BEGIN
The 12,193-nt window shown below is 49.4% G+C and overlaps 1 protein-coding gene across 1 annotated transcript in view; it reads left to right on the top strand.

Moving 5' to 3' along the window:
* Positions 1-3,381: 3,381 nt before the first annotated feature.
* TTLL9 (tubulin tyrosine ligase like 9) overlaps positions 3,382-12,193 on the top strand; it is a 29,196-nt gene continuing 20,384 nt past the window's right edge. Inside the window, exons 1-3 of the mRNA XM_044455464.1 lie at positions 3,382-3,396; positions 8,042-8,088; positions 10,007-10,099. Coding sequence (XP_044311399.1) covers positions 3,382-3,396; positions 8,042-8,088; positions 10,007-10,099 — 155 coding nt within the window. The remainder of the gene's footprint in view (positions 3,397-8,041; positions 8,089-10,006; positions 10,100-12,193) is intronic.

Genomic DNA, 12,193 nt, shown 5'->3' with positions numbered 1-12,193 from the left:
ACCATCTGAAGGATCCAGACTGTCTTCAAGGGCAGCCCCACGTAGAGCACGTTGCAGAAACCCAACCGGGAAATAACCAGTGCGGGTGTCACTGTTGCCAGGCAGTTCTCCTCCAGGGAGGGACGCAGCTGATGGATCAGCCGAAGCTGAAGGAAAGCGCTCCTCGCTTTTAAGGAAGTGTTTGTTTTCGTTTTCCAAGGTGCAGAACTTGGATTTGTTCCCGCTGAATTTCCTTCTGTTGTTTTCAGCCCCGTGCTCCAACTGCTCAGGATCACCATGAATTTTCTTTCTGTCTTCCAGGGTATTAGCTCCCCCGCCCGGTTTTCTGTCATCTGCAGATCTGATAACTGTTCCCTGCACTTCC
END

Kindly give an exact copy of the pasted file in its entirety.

The 12,193-nt window shown below is 49.4% G+C and overlaps 1 protein-coding gene across 1 annotated transcript in view; it reads left to right on the top strand.

Moving 5' to 3' along the window:
* Positions 1-3,381: 3,381 nt before the first annotated feature.
* TTLL9 (tubulin tyrosine ligase like 9) overlaps positions 3,382-12,193 on the top strand; it is a 29,196-nt gene continuing 20,384 nt past the window's right edge. Inside the window, exons 1-3 of the mRNA XM_044455464.1 lie at positions 3,382-3,396; positions 8,042-8,088; positions 10,007-10,099. Coding sequence (XP_044311399.1) covers positions 3,382-3,396; positions 8,042-8,088; positions 10,007-10,099 — 155 coding nt within the window. The remainder of the gene's footprint in view (positions 3,397-8,041; positions 8,089-10,006; positions 10,100-12,193) is intronic.

Genomic DNA, 12,193 nt, shown 5'->3' with positions numbered 1-12,193 from the left:
ACCATCTGAAGGATCCAGACTGTCTTCAAGGGCAGCCCCACGTAGAGCACGTTGCAGAAACCCAACCGGGAAATAACCAGTGCGGGTGTCACTGTTGCCAGGCAGTTCTCCTCCAGGGAGGGACGCAGCTGATGGATCAGCCGAAGCTGAAGGAAAGCGCTCCTCGCTTTTAAGGAAGTGTTTGTTTTCGTTTTCCAAGGTGCAGAACTTGGATTTGTTCCCGCTGAATTTCCTTCTGTTGTTTTCAGCCCCGTGCTCCAACTGCTCAGGATCACCATGAATTTTCTTTCTGTCTTCCAGGGTATTAGCTCCCCCGCCCGGTTTTCTGTCATCTGCAGATCTGATAACTGTTCCCTGCACTTCC